As one of the few African American rangers in the park service, Johnson has dedicated more than a decade to uncovering their story and sharing it with the visitors of Yosemite.  The percentage of African American visitors to the park is significantly lower than their representation as a population of our country; because of this he sees establishing a bond between the African American community and our National Parks as his calling.

As part of his work in the National Park Service, Johnson has developed an interpretive presentation where he presents the story of the Buffalo Soldiers through the life of Sergeant Alizy Bowman. In the following clip, Johnson explains how he came to know of this forgotten soldier:

…and here “Alizy Bowman” takes a walk with a group of visitors to Yosemite:

Johnson has since penned his personal reflections about these soldiers in order to express the profound sense of connection he feels in his role as one of the only African American park rangers in Yosemite:

A Letter to Dead Soldiers

Dear men, forgive me for not writing sooner, but I only recently discovered that the dead do not completely vanish from this earth. I realize now that death does not occur with the stopping of the heart, but when we choose to forget. One hundred years after horses and the creaking of wagon wheels, your names are air, unseen, yet moving around us. How can something as substantial as a column of twenty-six men riding side by side on a dusty road leave neither imprint on the ground nor sound in sky?

Someone must have seen you after you left the Presidio of San Francisco in early 1899. Is there no one in Mayfield who remembers, or Santa Clara, or Firebaugh, or Madera, or any other town in the Central Valley you passed through that has people old and wise enough to remember? A century’s accumulation of dust has buried the fourteen days it took for you to get to Yosemite. Even our memory of you fades under the pressure of years. Yet, there you are astride your horses in a Yosemite that is as close as the open window of my office. Is this all that remains that one can touch: a photograph, and part of a sentence in a military report?

Is this all that is left of you? All your hopes and desires, what you wanted out of life, your thoughts and dreams, even you and your bodies, your horses and wagons, the shadows you cast on the ground, all squeezed into the space of one sentence. To live only in a phrase, to find that all you ever were, or hoped to be, lies trapped among a procession of nouns, adjectives, and prepositions. To find that the collective memory of your life has become simply a reference in a government document. This is a terrible kind of eternity, but preferable to oblivion, because it means that you still live.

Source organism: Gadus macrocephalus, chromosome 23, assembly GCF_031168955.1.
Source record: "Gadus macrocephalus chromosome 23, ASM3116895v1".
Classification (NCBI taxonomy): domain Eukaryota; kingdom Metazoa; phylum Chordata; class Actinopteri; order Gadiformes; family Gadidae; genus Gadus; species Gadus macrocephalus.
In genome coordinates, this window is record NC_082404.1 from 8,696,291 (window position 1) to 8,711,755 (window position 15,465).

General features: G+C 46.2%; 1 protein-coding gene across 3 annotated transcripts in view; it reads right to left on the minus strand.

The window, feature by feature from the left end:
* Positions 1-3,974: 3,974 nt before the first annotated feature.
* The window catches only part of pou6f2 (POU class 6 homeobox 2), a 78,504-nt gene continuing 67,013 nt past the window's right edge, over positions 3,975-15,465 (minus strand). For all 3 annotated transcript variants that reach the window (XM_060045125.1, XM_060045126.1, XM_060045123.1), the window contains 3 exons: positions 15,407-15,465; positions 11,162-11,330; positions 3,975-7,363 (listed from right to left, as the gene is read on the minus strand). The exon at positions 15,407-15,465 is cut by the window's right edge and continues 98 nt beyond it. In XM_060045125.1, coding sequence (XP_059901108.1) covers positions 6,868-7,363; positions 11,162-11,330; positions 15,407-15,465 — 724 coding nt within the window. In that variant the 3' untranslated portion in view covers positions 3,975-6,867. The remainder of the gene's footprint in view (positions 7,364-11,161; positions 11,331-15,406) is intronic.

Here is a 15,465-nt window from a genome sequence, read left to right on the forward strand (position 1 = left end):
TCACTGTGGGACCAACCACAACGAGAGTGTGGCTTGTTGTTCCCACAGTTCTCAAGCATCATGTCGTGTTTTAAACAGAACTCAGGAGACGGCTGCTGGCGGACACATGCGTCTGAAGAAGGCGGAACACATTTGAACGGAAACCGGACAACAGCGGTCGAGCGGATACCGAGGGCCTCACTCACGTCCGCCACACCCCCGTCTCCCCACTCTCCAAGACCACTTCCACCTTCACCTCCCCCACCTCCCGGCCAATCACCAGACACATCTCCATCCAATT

The stockmen knew where you were and avoided you, but I wish the opposite. How can I reach across 100 years and hold out my hand for you to take? How can I convince people that you are not dead but live on? Not just in documents and old photographs, or even in the park ranger uniform I wear, but that you are real soldiers surviving into the present? Because I choose to remember you, you live on in me. I know your lives had meaning to Black folks. I know that someone called you son, brother, or father. I think that I understand why you joined the army. You had few choices, and a military career provided a sense of dignity, respect, and a pension upon retirement.

If you have an opportunity to visit Yosemite National Park in the future, check the schedule to see if you can catch one of Johnson’s ranger walks as Alizy,where he brings the story of the Buffalo Soldiers to life.


For more information about the Buffalo Soldiers and National Park Service Ranger Shelton Johnson:

National Park Service: Buffalo Soldiers

National Park Service: Shelton Johnson as Alizy Bowman

Shelton Johnson’s Buffalo Soldiers website: Shadow Soldier

The History of the Buffalo Soldiers (pre-national parks)



Click to access Shelton%20Johnson%20-%20Buffalo%20Soldier%282%29.pdf